• Tools: A smart e-Discovery strategy uses tools that provide method, but are flexible and accommodative. While evaluating e-Discovery tools from service providers, be sure to determine the extent of process transparency and repeatability. Choose tools that are durable and customizable to your organization’s evolving needs [1].
  • People:For the final numbers to make sense, all the different departments (in-house legal, outside counsel, IT, review team etc.) need to be in concert. This can happen only if there is clarity, transparency, and defensibility to the e-Discovery process. Assigning a dedicated liaison between the IT and legal teams is one way to minimize process inefficiencies [1].
  • Security:The e-Discovery security protocol should protect all your confidential and proprietary resources, including people, processes, and technology [1].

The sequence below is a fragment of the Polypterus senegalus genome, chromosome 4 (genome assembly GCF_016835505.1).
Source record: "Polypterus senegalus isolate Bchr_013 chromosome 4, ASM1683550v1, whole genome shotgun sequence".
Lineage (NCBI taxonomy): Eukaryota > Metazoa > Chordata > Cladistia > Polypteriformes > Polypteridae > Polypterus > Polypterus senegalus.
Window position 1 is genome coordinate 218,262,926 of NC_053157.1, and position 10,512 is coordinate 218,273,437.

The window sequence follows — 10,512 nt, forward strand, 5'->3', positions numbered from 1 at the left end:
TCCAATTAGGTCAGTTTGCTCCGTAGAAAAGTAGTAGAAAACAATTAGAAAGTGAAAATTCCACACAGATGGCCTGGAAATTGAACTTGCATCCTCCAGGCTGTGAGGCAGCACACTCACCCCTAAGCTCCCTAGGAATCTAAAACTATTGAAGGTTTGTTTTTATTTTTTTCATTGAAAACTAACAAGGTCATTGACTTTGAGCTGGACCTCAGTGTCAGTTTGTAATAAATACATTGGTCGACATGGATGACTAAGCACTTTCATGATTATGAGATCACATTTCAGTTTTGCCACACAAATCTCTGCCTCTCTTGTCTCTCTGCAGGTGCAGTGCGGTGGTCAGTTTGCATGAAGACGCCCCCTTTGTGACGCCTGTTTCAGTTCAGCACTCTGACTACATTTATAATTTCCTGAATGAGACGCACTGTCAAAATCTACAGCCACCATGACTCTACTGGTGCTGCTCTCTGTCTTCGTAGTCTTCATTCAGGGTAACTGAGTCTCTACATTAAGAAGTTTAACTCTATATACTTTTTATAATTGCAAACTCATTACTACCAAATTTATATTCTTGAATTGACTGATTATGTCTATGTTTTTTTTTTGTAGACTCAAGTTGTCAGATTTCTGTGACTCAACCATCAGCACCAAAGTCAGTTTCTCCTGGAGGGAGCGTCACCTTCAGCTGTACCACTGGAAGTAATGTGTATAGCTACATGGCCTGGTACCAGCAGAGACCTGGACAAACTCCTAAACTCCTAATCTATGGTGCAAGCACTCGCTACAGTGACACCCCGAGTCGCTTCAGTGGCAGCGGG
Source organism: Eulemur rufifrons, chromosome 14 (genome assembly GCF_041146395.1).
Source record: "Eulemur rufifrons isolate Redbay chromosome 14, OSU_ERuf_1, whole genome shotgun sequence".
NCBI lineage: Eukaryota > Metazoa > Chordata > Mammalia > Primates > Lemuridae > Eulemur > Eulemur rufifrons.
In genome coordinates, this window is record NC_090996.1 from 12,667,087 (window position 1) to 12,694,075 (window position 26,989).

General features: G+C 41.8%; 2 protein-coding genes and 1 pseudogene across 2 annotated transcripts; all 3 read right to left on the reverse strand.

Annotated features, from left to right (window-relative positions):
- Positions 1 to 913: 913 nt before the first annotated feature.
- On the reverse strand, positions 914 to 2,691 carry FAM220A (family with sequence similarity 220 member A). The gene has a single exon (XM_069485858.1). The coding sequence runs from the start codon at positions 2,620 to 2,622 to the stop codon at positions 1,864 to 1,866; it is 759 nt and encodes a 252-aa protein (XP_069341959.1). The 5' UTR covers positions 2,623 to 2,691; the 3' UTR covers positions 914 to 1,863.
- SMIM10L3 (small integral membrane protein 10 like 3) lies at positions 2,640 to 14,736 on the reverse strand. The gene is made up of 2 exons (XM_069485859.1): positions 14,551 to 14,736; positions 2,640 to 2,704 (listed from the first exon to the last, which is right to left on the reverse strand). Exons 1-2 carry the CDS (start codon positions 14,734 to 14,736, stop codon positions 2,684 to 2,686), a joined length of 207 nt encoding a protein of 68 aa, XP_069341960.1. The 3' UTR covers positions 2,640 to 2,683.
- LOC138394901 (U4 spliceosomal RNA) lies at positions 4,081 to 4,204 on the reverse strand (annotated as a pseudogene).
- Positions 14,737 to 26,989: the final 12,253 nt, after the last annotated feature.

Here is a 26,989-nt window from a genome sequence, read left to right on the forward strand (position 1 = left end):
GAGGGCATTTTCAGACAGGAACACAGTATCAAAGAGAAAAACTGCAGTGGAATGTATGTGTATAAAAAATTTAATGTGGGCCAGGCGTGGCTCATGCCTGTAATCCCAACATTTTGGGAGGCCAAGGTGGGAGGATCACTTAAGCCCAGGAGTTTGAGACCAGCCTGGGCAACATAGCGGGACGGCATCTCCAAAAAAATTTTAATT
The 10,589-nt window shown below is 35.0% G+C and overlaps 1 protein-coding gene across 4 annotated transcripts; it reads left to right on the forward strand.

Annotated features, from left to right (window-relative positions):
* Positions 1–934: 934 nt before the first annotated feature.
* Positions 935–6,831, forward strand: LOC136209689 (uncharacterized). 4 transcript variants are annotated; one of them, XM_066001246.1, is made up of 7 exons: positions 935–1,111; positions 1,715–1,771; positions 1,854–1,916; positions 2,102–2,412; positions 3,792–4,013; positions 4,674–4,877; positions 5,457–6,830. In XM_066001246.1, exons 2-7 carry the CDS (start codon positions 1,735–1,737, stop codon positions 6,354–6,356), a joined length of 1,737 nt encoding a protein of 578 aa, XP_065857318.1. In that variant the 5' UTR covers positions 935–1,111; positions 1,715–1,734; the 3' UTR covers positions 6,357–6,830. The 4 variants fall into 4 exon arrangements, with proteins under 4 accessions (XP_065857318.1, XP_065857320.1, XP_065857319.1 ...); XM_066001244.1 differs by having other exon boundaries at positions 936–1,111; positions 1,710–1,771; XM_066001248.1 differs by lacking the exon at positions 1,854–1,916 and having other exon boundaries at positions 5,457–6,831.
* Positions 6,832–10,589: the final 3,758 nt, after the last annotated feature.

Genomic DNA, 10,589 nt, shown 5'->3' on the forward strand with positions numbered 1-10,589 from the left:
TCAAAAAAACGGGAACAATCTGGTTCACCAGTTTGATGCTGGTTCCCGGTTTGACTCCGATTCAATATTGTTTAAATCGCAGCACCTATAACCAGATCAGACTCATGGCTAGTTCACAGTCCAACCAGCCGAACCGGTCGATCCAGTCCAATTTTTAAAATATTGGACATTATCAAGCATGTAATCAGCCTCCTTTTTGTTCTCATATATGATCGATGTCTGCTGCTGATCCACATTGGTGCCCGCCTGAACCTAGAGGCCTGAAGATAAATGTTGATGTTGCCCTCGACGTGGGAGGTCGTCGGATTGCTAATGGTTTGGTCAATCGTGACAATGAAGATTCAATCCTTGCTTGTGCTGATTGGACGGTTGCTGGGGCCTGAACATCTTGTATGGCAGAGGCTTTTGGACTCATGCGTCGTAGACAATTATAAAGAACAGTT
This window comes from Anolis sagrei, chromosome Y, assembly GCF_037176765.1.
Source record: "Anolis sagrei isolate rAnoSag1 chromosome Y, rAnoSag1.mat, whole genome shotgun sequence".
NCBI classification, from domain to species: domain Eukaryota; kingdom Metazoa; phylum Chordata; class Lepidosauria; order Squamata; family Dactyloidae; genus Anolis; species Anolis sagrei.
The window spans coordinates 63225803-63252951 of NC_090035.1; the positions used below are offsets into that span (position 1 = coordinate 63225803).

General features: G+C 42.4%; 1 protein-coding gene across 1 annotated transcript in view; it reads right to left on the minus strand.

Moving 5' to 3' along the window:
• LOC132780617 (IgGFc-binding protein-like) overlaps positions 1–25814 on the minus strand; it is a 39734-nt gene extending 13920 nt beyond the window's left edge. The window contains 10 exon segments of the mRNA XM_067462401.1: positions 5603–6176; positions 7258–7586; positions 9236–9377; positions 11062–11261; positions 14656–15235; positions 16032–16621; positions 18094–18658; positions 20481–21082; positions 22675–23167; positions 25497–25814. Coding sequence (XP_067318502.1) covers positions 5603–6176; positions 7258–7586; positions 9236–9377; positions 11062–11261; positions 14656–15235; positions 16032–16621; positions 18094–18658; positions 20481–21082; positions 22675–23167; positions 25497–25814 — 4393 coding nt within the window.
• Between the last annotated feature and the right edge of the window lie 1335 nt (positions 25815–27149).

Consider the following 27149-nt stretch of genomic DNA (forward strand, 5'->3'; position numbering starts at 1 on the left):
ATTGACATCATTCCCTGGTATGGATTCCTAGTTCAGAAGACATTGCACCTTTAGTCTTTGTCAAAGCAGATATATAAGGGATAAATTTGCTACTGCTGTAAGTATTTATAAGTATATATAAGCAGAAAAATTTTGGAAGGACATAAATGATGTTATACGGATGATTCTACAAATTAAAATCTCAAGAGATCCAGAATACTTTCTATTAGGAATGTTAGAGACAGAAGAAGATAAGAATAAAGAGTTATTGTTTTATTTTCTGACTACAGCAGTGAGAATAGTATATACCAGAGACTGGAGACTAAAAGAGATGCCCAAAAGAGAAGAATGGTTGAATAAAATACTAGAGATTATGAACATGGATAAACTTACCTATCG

2. Lessons from the past.

Examining your previous projects and processes will help you understand what to retain, what to amend, and what to discard. 

  • Processes:Assess previous and existing e-Discovery processes to understand if and how they can be modified to suit your future goals. The processes must be scalable to cope with rising data volumes and information sources such as mobile devices, cloud computing, new applications, business operations etc [1]. Eliminate those processes that are unsuitable for the organization’s e-Discovery future, but attempt to develop repeatable processes, where your teams are knowledgeable about previous data sets to avoid duplication of data and effort. This type of funnel-down approach will reduce the amount of data that reaches the review stage of your e-Discovery process.